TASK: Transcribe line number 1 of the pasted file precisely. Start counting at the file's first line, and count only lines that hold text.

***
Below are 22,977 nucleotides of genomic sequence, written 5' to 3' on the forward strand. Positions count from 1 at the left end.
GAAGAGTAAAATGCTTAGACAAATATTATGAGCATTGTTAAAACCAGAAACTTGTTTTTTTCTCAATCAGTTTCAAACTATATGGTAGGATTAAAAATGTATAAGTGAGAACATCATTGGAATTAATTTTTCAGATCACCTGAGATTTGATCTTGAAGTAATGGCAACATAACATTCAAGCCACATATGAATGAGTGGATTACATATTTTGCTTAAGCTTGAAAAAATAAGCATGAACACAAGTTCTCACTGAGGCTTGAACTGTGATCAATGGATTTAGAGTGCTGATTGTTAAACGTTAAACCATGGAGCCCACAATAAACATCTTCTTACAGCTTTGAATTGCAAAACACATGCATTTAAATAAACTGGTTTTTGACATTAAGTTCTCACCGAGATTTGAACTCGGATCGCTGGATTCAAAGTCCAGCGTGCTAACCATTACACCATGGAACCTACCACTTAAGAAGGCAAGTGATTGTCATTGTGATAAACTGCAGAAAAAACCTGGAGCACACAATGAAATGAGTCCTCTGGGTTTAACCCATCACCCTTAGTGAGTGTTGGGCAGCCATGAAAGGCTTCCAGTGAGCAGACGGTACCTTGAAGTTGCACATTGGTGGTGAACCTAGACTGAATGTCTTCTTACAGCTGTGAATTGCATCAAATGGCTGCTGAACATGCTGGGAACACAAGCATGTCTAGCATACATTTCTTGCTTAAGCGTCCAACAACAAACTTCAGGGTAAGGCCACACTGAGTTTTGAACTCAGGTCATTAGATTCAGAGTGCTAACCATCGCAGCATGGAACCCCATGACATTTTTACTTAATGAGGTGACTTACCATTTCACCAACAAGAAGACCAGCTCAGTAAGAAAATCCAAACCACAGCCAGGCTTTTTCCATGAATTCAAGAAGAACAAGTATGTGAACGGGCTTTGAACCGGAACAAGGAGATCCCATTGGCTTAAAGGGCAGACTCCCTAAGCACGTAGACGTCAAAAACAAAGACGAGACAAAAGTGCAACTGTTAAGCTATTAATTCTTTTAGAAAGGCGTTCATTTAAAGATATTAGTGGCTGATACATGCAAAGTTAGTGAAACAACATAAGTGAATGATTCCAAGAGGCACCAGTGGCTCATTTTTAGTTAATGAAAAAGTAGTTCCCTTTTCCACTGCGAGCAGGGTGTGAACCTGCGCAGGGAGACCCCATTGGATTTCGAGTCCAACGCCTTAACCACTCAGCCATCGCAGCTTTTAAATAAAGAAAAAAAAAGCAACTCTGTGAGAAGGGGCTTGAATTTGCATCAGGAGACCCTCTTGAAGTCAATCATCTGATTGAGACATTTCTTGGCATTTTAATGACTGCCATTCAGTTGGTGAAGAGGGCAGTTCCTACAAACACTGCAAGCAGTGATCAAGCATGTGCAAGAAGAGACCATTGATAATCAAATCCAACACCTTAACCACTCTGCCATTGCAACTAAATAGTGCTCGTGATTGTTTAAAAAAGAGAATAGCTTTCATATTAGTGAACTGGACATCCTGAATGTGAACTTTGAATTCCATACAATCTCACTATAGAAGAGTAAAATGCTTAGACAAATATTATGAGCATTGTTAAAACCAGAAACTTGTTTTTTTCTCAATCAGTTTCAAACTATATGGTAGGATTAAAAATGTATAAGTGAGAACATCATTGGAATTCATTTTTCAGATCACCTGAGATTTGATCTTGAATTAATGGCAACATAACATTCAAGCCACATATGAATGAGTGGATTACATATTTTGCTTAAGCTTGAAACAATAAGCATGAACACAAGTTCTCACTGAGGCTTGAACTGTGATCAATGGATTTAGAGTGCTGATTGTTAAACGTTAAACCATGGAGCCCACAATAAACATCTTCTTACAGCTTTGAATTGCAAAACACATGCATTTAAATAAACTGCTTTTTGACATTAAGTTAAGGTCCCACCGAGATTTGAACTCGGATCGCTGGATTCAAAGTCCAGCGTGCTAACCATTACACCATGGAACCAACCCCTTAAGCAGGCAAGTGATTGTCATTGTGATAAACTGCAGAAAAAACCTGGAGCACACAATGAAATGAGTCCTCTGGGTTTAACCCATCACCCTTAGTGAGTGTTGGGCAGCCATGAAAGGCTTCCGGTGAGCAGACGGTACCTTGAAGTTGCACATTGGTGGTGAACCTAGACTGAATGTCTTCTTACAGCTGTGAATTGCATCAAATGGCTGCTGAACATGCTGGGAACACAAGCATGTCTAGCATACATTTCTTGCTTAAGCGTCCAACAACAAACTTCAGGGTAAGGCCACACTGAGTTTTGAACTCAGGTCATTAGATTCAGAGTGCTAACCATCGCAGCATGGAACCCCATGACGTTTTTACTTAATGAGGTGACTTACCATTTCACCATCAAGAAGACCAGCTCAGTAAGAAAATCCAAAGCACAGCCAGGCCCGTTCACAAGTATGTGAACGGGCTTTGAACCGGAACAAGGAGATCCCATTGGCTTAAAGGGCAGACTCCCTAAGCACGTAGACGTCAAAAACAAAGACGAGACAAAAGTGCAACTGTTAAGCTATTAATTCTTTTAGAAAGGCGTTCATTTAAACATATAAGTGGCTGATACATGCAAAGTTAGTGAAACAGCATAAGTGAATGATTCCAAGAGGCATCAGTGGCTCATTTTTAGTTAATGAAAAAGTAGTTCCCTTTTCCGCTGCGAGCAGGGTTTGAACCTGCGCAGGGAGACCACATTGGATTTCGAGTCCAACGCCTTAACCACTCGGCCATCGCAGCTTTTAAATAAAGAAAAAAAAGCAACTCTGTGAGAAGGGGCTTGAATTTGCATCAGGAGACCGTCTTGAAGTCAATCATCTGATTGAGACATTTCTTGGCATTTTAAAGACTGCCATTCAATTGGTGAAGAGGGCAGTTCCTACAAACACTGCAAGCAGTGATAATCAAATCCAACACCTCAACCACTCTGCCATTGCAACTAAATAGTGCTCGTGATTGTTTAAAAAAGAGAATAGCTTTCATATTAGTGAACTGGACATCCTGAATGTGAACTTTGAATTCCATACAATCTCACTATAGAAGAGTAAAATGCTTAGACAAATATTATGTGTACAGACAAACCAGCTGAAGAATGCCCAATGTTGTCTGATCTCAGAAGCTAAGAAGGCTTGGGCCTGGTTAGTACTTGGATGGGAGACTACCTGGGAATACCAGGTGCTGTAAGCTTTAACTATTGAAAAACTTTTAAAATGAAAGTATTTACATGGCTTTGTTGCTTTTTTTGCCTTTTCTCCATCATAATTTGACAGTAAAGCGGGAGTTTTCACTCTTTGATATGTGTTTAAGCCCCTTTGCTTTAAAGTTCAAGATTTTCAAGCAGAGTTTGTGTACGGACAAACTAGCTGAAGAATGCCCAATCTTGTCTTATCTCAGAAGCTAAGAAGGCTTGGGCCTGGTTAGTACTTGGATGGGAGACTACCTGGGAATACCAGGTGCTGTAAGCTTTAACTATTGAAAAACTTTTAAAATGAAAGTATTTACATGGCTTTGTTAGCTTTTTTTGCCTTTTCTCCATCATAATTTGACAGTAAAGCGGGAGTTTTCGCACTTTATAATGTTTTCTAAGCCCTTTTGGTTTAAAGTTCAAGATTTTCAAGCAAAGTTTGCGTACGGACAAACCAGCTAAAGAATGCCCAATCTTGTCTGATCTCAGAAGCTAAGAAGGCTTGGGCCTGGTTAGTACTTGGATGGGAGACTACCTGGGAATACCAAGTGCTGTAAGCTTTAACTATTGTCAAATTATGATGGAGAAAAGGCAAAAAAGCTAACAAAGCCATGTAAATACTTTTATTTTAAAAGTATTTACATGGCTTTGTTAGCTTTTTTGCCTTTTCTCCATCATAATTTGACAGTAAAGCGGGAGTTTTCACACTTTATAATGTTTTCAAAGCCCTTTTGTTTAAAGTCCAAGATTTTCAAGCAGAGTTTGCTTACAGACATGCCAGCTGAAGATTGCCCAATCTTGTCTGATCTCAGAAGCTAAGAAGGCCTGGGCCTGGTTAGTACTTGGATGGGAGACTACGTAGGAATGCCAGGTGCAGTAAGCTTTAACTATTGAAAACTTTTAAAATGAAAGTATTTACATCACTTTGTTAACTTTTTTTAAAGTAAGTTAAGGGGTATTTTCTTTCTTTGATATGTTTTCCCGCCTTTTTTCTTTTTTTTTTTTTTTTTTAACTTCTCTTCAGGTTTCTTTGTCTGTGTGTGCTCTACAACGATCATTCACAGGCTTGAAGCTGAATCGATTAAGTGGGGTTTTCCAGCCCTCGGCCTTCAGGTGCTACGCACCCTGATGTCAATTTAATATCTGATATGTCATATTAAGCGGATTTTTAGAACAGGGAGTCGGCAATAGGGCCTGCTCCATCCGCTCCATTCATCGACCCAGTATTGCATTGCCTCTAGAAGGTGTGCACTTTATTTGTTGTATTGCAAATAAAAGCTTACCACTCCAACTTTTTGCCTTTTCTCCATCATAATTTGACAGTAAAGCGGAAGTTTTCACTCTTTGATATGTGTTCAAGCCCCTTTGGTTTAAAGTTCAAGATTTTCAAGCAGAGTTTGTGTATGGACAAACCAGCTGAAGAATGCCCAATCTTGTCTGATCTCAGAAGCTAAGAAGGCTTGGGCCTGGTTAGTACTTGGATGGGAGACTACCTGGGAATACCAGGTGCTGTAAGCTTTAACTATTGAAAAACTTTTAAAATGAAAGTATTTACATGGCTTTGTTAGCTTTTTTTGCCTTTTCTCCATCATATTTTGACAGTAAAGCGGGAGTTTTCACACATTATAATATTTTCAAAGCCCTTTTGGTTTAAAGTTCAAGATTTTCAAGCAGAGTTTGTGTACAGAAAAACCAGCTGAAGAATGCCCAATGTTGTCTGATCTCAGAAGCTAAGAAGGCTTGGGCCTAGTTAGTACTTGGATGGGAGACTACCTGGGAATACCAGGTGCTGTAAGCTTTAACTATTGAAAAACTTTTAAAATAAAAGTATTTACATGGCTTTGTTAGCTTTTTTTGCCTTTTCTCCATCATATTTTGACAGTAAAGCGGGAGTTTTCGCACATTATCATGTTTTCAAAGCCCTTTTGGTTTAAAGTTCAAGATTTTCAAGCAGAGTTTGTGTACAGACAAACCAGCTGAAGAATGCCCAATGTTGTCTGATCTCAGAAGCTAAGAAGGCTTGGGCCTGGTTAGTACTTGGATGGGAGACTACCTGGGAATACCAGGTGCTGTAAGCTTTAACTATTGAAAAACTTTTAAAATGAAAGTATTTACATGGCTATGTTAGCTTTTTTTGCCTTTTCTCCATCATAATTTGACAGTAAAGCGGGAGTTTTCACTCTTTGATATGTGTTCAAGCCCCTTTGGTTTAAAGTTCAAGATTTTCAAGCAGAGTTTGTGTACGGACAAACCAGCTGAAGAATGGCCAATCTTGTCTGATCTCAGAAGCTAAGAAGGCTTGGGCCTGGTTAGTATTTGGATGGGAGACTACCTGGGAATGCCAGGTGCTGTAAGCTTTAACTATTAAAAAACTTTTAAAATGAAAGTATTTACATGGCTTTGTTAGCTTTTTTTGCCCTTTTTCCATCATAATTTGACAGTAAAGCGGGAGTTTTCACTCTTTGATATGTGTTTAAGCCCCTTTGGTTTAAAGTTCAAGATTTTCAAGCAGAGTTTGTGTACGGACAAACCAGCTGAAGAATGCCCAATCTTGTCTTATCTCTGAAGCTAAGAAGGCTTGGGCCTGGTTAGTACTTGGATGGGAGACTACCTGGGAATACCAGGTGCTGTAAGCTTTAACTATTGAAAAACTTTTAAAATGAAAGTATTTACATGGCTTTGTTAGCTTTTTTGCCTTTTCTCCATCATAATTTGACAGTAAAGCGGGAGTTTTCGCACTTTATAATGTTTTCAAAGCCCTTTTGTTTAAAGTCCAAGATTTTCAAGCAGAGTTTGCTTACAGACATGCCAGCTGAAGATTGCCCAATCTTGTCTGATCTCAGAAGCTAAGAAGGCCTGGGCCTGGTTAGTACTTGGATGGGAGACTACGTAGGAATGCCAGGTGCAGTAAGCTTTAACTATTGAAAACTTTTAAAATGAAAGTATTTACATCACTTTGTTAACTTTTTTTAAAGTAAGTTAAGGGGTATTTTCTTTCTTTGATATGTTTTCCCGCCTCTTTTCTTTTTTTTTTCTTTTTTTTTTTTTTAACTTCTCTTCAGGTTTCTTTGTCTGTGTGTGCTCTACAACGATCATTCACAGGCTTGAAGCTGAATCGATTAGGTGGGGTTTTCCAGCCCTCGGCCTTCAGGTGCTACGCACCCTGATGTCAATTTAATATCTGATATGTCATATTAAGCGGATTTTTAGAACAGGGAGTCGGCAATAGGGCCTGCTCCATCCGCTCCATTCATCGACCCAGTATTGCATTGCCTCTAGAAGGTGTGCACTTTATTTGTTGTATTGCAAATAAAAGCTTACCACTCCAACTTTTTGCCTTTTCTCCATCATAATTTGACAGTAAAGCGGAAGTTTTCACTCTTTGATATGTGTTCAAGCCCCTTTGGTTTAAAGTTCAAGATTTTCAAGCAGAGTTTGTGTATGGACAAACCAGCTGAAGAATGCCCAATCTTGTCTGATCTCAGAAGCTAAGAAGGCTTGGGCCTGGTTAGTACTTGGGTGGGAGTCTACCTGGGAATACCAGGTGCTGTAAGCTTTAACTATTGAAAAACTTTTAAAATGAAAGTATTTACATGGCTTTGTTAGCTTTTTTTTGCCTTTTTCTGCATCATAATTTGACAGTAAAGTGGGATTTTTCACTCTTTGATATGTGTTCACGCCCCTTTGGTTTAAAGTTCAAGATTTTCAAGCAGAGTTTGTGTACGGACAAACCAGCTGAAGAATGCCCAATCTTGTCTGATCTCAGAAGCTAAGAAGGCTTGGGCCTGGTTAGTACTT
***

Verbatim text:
Below are 22,977 nucleotides of genomic sequence, written 5' to 3' on the forward strand. Positions count from 1 at the left end.